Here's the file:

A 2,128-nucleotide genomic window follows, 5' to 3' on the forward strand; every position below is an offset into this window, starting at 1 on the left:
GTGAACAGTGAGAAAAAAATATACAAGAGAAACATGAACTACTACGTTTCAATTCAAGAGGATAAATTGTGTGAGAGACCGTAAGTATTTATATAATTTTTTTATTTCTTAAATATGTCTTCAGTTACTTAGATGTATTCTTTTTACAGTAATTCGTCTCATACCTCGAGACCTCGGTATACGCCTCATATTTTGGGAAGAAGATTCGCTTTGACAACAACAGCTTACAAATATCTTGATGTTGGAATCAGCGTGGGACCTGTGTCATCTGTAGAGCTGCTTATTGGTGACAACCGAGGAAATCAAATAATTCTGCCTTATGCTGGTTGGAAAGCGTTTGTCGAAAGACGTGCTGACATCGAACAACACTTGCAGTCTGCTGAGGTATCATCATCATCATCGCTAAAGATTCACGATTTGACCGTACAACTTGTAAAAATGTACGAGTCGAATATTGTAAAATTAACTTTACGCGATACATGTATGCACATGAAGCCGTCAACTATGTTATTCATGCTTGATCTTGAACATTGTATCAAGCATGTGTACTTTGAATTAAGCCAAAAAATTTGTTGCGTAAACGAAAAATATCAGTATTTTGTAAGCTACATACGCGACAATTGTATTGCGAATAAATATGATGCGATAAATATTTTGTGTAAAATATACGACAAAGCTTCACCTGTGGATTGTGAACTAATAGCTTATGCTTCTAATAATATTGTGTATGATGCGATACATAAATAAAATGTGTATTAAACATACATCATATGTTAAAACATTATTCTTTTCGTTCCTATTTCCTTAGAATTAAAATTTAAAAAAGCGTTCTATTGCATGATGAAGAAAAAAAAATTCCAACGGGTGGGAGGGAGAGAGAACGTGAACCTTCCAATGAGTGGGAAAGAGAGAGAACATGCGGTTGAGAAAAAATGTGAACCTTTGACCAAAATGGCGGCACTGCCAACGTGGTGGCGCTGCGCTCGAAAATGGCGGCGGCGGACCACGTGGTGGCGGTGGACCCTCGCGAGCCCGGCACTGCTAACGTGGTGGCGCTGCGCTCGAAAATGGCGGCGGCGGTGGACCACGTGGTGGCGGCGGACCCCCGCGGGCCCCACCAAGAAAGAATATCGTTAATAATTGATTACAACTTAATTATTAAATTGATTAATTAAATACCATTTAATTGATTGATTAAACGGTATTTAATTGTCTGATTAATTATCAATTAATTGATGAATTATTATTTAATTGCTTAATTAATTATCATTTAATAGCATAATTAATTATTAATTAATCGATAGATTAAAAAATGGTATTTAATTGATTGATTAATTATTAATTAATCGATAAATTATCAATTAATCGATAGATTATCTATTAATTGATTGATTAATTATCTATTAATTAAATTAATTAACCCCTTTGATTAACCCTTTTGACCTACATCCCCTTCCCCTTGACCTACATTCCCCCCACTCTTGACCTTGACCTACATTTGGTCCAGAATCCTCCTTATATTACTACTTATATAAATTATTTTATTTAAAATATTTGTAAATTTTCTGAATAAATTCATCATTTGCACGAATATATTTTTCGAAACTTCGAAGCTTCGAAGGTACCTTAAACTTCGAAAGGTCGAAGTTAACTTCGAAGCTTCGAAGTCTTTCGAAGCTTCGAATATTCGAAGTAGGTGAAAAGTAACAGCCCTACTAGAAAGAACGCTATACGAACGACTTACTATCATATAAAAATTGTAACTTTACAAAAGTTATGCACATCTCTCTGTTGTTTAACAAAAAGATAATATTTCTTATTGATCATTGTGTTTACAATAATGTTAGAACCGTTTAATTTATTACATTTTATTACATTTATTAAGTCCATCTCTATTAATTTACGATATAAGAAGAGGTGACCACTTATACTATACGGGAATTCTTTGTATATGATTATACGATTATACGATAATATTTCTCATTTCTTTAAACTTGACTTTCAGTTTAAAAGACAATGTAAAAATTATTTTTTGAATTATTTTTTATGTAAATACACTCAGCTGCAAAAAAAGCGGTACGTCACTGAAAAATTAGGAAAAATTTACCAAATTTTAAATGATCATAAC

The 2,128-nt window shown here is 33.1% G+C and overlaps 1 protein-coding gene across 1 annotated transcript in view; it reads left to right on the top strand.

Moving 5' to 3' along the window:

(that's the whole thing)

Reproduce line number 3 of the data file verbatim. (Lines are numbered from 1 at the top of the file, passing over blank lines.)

The 2,128-nt window shown here is 33.1% G+C and overlaps 1 protein-coding gene across 1 annotated transcript in view; it reads left to right on the top strand.